Mandy director and cowriter Panos Cosmatos is the force behind Beyond the Black Rainbow, a retro-stoner headfuck of a horror movie. He is also the son of George P. Cosmatos, director of the ’80s trash-action classics Rambo: First Blood Part II and Cobra. With Mandy, Panos has applied his own aesthetic to the gleaming over-the-top ridiculousness of his father’s Stallone movies. It’s an intense art-film meditation on the ’70s grindhouse style, and it gets gnarly, especially when the chainsaws get to revving. A resurgent Nicolas Cage displays all of his sides: the sensitive Method actor, the resolute action hero, the braying madman. Mandy doesn’t start out as an action movie; it’s an agonizing, horrifying tale of a backwoods cult (and their demonic biker assistants) who descend upon a loving couple and bring hell with them. But when Cage goes into revenge mode, the movie reaches some kind of delirious, uncanny new level. Painted head-to-toe in ash and blood, Cage stops being human and transforms instead into a walking death-god. Don’t see this movie sober, but by all means, see it.
2. The Night Comes for Us
Writer-director Timo Tjahjanto has a history making truly disturbing horror movies, and while his The Night Comes for Us isn’t horror, it revels in gore just as much as Dead Alive or The Evil Dead. Terrible things happen to bodies in this one. Bones pop. Faces explode. Dicks get torn to shreds. The Raid stars Joe Taslim and Iko Uwais, the latter of whom choreographed the incredible fights, make deadly weapons out of meathooks and pool balls and anything else that might be within reach. One extremely mean lady kills people with a razor-wire yo-yo. Another takes a moment before a fight to walk over to a cross that’s hanging on a wall and to flip it upside-down. A little girl stabs a dude to death. It’s a lot.
Last year, Tjahjanto made his action-movie debut with Headshot, which also starred Iko Uwais and which set new standards for action-movie violence. I didn’t think I’d ever see anything more brutal than that, but with The Night Comes for Us, Tjahjanto has made his own movie look like Kung Fu Panda. In Tjahjanto’s latest grand-guignol Jakarta-underworld spectacle, characters fight and fight and fight, gritting their teeth and laughing through stab wounds, staying on their feet much longer than any actual human would remain alive. It’s an exhausting, exhilarating experience of a movie, a festival of death that could leave you feeling more alive. Tjahjanto has said that he wants The Night Comes for Us to be the first movie in a trilogy. Can you imagine how gnarly it’s going to get by the time he finishes it?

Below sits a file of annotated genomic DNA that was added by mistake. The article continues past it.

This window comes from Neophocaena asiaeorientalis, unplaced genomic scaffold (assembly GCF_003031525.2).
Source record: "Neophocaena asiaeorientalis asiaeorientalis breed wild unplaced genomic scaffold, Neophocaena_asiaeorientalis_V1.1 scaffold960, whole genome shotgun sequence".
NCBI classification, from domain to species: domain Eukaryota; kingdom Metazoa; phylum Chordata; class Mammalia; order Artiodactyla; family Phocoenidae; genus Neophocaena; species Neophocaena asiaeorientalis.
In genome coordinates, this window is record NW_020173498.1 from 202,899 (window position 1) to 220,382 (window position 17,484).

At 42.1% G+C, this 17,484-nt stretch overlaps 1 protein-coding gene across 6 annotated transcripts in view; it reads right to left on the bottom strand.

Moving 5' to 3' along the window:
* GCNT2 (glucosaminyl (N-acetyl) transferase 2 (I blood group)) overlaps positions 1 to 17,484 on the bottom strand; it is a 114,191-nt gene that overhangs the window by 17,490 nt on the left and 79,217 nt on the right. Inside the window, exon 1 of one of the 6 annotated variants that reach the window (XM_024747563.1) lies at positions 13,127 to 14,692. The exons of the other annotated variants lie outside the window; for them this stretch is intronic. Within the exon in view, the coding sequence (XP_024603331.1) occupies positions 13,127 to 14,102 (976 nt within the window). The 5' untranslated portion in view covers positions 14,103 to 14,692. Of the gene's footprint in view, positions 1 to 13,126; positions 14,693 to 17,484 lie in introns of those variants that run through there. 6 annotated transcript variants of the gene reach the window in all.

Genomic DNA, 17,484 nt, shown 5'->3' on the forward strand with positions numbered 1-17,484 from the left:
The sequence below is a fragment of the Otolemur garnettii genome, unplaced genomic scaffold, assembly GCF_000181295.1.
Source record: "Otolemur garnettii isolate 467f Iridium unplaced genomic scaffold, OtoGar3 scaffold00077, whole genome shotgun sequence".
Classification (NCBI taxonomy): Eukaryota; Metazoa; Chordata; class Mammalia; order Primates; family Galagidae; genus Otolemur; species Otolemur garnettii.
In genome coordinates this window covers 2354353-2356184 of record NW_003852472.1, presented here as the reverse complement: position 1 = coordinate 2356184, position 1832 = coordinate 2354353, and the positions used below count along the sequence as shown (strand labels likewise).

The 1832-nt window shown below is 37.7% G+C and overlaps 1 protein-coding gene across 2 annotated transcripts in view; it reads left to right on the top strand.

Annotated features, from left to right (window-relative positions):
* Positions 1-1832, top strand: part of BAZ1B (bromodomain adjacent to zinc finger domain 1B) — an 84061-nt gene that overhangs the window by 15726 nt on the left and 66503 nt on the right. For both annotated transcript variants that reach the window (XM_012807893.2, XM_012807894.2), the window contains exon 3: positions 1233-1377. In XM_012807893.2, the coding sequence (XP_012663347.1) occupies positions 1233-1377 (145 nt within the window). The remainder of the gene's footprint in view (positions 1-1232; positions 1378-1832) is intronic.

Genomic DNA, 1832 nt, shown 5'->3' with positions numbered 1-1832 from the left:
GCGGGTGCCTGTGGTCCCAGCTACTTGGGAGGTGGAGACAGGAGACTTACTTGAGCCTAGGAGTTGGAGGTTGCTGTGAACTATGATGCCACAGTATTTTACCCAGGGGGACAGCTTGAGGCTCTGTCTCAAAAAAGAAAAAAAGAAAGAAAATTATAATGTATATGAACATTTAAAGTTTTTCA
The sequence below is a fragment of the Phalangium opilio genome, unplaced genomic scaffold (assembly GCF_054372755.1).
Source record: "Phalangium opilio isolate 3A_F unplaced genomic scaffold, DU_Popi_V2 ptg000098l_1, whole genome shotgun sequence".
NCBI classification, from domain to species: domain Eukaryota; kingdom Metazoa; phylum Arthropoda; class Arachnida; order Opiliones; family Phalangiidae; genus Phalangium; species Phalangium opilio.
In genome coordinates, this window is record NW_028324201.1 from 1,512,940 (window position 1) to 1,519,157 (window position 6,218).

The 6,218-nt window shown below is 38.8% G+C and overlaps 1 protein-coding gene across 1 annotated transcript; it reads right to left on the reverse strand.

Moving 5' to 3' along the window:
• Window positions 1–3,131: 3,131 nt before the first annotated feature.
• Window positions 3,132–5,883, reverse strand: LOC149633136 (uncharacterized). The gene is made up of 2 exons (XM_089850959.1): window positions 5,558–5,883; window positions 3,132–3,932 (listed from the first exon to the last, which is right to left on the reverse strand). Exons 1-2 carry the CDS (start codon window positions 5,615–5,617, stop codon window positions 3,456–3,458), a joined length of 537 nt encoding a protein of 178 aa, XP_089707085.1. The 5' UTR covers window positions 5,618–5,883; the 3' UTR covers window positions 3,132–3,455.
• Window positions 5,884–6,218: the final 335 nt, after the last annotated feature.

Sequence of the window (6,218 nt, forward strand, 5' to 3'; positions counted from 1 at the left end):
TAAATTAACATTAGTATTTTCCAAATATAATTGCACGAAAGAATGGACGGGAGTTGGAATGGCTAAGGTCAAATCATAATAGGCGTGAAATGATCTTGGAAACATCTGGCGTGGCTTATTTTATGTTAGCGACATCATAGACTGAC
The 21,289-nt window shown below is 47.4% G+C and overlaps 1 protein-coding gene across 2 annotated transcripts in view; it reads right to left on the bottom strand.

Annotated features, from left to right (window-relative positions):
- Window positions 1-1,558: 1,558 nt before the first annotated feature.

1. Mission: Impossible — Fallout
Tom Cruise is one of the most celebrated actors in the history of cinema—a beautifully chiseled icon whose unchanging features immediately evoke decades of classic movie memories. He is also 56 years old. So how did it come to this? How did Tom Cruise become the movies’ leading daredevil?
That title used to belong to Jackie Chan. When Cruise was lip-syncing Bob Seger and humping his parents’ couch, Chan was fighting on hot coals and falling from clock towers. These days, Chan mostly seems content to make Chinese-blockbuster kids’ slapstick comedies, and he was making that transition long before he hit Cruise’s current age. Cruise, meanwhile, has seemingly given up all hope of ever winning that Oscar. Instead, he continues to put his own life on the line for our entertainment.
In Fallout, the sixth and maybe-best Mission: Impossible movie, Cruise dangles from cliffs, hurls himself off of rooftops, and plummets from an airplane that’s five miles up. He drives a motorcycle the wrong way through Paris traffic. He repeatedly fights the famously mustached Henry Cavill, a man who looks like he pulls up sequoia stumps with his teeth. To make this movie, Tom Cruise learned how to fly a helicopter only so that he could come so close to crashing that helicopter. Cruise—not Ethan Hunt, but actual real-life Tom Cruise—should’ve died at least 15 times while making this movie. Instead, he’s probably already got people dreaming up even more ridiculous shit that he can do next time.
Fallout is mass-culture moviemaking of the highest order, a brisk and funny and occasionally soulful globetrotting adventure that hammers our moviegoing pleasure-centers over and over again. And those stunts add a whole other level to those thrills. We are watching one of the biggest stars in cinematic history risk his own neck, again and again, for us. That’s entertainment!
Tom Breihan is the senior editor at Stereogum, and he writes the action-movie column “A History of Violence” for The A.V. Club. He lives in Charlottesville, Virginia.